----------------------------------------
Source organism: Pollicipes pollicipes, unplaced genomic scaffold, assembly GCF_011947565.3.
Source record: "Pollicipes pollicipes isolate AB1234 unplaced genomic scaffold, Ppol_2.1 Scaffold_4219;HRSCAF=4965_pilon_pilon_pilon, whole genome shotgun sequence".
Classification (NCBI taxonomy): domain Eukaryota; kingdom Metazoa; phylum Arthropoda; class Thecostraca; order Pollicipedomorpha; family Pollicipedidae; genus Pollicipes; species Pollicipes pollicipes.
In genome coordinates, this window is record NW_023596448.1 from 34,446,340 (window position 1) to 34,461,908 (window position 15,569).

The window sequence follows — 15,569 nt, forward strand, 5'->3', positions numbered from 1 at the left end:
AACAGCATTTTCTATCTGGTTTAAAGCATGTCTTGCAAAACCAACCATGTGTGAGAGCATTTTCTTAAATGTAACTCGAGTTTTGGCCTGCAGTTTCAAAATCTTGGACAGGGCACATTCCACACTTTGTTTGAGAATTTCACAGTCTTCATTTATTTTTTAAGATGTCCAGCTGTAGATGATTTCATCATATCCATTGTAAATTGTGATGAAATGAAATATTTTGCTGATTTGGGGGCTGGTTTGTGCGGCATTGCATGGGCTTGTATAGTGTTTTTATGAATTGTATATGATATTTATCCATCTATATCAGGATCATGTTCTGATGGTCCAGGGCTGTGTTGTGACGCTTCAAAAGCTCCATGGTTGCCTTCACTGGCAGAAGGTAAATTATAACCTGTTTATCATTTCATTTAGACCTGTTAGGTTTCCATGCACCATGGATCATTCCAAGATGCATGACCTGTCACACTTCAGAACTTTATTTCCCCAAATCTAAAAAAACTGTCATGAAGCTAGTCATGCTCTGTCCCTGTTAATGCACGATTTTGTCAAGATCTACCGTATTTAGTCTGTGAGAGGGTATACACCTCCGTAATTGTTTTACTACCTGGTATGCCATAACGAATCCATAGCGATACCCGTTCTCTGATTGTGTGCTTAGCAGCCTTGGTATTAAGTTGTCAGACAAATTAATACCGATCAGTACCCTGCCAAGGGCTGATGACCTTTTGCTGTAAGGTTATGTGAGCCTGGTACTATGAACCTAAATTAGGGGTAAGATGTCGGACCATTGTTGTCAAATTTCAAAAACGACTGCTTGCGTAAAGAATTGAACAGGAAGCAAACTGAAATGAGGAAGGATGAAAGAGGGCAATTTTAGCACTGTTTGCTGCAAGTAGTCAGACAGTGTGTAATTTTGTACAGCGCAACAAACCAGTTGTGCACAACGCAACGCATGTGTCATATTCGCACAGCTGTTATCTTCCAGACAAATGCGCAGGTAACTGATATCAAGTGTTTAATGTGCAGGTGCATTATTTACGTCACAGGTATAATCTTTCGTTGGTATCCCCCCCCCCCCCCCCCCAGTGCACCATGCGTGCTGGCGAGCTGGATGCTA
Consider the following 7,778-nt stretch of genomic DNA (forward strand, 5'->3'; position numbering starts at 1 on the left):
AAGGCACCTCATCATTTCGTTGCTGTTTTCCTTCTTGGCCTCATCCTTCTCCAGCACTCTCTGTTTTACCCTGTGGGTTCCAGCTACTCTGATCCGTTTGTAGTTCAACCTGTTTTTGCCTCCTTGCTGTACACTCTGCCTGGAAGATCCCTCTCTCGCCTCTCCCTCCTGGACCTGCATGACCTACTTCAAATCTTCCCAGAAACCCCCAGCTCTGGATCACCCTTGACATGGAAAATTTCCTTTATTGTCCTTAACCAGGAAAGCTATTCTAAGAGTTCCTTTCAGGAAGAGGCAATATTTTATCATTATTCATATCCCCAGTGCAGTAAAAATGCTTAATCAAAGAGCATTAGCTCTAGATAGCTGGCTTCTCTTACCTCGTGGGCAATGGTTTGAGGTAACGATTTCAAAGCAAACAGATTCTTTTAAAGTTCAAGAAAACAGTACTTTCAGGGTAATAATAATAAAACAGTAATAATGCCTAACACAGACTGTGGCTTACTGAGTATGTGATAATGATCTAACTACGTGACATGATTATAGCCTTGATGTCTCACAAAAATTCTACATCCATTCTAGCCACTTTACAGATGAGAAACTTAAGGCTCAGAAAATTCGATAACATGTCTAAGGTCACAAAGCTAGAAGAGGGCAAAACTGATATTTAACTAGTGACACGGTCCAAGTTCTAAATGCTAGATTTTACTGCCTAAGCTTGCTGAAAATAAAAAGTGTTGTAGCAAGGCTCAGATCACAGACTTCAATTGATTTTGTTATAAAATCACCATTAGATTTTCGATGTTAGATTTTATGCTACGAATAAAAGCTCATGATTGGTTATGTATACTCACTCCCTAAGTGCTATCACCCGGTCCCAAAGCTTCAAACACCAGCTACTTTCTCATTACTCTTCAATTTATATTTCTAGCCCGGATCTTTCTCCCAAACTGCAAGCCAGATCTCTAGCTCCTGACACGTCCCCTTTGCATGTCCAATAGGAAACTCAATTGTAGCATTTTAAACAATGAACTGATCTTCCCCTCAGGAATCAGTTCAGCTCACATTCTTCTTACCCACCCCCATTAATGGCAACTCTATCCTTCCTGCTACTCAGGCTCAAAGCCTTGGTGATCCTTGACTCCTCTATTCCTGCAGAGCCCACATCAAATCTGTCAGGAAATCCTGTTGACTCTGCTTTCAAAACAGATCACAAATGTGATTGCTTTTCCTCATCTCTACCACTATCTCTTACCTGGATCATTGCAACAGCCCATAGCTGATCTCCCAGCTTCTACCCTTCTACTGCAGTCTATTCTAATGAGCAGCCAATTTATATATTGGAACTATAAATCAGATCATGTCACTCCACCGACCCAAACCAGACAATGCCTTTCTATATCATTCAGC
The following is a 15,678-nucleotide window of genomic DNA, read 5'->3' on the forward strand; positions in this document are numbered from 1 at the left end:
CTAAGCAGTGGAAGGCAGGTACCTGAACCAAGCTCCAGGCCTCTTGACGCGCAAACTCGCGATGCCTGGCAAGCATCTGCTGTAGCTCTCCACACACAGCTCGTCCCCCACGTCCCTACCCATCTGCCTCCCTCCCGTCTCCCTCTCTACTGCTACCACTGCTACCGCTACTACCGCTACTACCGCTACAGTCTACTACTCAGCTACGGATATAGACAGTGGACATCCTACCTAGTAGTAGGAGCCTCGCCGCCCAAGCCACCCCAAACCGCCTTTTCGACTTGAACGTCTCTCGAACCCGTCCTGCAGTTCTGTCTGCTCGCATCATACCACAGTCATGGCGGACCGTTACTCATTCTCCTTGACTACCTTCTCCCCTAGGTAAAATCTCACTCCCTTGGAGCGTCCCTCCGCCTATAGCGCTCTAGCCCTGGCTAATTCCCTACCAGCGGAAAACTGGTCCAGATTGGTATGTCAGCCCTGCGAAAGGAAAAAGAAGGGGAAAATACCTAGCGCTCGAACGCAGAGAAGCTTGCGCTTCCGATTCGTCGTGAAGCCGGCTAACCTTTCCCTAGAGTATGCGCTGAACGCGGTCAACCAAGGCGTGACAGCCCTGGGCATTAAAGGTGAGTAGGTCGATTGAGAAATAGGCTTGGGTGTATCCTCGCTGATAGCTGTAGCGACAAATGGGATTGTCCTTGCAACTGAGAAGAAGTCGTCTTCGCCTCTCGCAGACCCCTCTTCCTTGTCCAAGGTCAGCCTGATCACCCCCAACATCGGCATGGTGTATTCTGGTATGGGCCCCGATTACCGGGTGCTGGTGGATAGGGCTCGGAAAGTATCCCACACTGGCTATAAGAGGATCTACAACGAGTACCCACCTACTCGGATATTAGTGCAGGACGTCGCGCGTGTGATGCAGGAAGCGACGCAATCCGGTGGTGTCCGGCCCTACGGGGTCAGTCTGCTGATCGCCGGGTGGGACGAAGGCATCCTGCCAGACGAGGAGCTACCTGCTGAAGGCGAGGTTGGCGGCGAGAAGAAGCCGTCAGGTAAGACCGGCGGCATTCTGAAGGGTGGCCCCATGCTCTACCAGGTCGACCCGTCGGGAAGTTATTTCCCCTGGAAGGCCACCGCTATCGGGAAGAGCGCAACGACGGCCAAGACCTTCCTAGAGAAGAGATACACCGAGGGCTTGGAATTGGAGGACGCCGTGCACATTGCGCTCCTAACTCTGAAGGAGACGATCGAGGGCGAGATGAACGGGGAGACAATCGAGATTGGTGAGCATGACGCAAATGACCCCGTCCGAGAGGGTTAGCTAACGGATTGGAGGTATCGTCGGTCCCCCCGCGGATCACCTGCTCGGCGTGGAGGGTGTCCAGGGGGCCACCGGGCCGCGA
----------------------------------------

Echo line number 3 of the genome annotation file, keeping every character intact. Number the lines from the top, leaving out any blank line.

Classification (NCBI taxonomy): domain Eukaryota; kingdom Metazoa; phylum Arthropoda; class Thecostraca; order Pollicipedomorpha; family Pollicipedidae; genus Pollicipes; species Pollicipes pollicipes.